President Donald Trump announced over the weekend that he will soon be signing an executive order requiring colleges and universities to support free speech in exchange for federal funding.

Trump made the announcement to an audience of conservative activists at the annual Conservative Political Action Conference gathering outside of Washington, D.C.

“We reject oppressive speech codes, censorship, political correctness, and every other attempt by the hard left to stop people from challenging ridiculous and dangerous ideas. These ideas are dangerous,” Trump said. “Instead, we believe in free speech. Including online and including on campus.”

Campus free speech have been born out of recent examples of speakers being disinvited because of campus protests, the creation of small “free speech zones,” and/ or restrictive speech codes.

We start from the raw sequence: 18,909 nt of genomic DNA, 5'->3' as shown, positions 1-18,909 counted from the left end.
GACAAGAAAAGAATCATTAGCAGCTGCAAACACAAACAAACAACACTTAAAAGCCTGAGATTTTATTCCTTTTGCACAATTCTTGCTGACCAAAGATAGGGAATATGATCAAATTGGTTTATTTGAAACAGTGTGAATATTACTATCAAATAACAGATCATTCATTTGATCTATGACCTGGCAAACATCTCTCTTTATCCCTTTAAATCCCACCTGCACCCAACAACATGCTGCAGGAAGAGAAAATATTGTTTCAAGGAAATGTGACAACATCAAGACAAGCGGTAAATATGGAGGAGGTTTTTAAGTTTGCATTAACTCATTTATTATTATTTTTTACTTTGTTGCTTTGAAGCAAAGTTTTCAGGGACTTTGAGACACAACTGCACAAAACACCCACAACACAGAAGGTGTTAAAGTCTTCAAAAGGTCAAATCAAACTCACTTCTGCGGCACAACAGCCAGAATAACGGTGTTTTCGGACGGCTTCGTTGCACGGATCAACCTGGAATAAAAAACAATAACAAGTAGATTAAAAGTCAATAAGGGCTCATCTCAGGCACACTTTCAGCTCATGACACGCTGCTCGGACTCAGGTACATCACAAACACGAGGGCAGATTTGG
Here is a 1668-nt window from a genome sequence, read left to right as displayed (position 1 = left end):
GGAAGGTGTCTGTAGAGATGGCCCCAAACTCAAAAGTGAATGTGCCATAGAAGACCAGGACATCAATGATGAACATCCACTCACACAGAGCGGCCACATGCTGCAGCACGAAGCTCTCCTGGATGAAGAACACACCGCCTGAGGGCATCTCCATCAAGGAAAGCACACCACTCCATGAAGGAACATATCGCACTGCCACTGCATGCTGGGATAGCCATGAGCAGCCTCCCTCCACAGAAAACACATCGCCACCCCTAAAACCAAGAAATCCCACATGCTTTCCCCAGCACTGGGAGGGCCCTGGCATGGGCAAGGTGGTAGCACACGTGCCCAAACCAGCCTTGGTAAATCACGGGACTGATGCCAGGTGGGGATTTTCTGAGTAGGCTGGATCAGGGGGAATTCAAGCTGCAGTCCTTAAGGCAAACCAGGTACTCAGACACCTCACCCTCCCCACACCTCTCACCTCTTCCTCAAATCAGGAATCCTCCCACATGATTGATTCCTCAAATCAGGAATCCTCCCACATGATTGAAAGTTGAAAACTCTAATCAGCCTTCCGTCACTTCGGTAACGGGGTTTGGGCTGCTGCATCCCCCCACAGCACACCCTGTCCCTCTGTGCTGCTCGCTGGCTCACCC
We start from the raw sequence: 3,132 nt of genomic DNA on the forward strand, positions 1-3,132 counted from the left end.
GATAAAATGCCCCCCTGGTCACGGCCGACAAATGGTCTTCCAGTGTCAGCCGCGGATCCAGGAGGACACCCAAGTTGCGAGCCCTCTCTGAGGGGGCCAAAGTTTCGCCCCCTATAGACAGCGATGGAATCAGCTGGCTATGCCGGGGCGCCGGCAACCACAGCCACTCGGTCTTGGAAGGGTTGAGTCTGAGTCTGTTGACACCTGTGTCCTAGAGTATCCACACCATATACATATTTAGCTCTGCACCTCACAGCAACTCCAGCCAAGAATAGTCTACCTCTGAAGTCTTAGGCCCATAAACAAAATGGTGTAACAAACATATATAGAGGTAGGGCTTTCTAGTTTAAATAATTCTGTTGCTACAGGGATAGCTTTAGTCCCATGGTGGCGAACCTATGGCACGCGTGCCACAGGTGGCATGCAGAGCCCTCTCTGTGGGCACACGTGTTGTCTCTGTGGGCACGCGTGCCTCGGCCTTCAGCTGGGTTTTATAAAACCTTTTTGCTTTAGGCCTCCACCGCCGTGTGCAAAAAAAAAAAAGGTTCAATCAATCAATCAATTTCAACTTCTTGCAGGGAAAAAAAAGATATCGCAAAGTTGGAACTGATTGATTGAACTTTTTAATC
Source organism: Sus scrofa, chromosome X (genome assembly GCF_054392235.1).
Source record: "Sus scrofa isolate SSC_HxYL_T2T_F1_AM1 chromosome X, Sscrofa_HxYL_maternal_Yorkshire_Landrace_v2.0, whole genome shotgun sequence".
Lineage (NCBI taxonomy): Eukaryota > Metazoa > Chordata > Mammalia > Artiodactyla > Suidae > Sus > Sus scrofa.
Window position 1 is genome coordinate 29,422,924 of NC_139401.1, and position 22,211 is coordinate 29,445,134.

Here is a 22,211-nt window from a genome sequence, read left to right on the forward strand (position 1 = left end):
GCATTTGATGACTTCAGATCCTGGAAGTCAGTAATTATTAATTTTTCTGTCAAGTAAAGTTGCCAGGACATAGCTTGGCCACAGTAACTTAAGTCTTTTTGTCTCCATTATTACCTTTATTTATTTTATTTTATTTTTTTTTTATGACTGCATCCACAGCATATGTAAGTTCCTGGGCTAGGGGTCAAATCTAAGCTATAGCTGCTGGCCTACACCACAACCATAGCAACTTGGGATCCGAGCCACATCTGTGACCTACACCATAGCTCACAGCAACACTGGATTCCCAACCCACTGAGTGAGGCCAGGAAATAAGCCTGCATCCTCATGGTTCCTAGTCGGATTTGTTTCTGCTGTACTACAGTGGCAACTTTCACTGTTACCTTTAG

Legislation has been moving at the state level for several years, and to date 10 states have adopted some form of campus free speech protections. This includes two of Mississippi’s neighbors, Louisiana and Tennessee.

Similar legislation was introduced in both the House and the Senate, but both of those bills died early in the session without a vote.

Still, such legislation is widely popular in Mississippi. According to new polling from Mason-Dixon Polling & Strategy, 83 percent of Mississippi voters support a law that “would protect speech for all college students, even if others disagree with their point of view.”

This law has broad public support in every corner of the state. Seventy-eight percent of Democrats, 88 percent of Republicans, and 80 percent of independents support the law.